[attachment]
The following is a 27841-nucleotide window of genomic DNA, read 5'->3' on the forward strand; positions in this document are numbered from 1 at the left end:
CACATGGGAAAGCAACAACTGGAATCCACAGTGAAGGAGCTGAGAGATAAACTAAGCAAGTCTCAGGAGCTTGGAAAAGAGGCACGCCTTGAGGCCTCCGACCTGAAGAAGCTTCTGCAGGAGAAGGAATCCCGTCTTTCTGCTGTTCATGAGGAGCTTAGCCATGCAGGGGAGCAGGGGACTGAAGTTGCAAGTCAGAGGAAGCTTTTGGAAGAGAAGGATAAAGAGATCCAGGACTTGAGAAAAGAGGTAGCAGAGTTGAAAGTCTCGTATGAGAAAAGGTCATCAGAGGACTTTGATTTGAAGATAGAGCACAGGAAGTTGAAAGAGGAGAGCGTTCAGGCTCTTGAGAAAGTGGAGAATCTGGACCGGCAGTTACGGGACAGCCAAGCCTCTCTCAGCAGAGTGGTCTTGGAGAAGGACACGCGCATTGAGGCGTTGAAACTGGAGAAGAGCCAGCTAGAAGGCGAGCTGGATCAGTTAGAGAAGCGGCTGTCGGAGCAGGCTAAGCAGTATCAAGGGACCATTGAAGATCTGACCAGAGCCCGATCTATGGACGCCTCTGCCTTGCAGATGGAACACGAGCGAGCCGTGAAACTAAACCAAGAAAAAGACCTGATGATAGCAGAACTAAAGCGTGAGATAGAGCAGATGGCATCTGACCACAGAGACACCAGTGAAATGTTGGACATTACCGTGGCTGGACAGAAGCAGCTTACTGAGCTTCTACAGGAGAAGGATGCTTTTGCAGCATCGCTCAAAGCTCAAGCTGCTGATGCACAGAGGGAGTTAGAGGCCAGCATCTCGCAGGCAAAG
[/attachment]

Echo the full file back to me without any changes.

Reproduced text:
The following is a 27841-nucleotide window of genomic DNA, read 5'->3' on the forward strand; positions in this document are numbered from 1 at the left end:
CACATGGGAAAGCAACAACTGGAATCCACAGTGAAGGAGCTGAGAGATAAACTAAGCAAGTCTCAGGAGCTTGGAAAAGAGGCACGCCTTGAGGCCTCCGACCTGAAGAAGCTTCTGCAGGAGAAGGAATCCCGTCTTTCTGCTGTTCATGAGGAGCTTAGCCATGCAGGGGAGCAGGGGACTGAAGTTGCAAGTCAGAGGAAGCTTTTGGAAGAGAAGGATAAAGAGATCCAGGACTTGAGAAAAGAGGTAGCAGAGTTGAAAGTCTCGTATGAGAAAAGGTCATCAGAGGACTTTGATTTGAAGATAGAGCACAGGAAGTTGAAAGAGGAGAGCGTTCAGGCTCTTGAGAAAGTGGAGAATCTGGACCGGCAGTTACGGGACAGCCAAGCCTCTCTCAGCAGAGTGGTCTTGGAGAAGGACACGCGCATTGAGGCGTTGAAACTGGAGAAGAGCCAGCTAGAAGGCGAGCTGGATCAGTTAGAGAAGCGGCTGTCGGAGCAGGCTAAGCAGTATCAAGGGACCATTGAAGATCTGACCAGAGCCCGATCTATGGACGCCTCTGCCTTGCAGATGGAACACGAGCGAGCCGTGAAACTAAACCAAGAAAAAGACCTGATGATAGCAGAACTAAAGCGTGAGATAGAGCAGATGGCATCTGACCACAGAGACACCAGTGAAATGTTGGACATTACCGTGGCTGGACAGAAGCAGCTTACTGAGCTTCTACAGGAGAAGGATGCTTTTGCAGCATCGCTCAAAGCTCAAGCTGCTGATGCACAGAGGGAGTTAGAGGCCAGCATCTCGCAGGCAAAG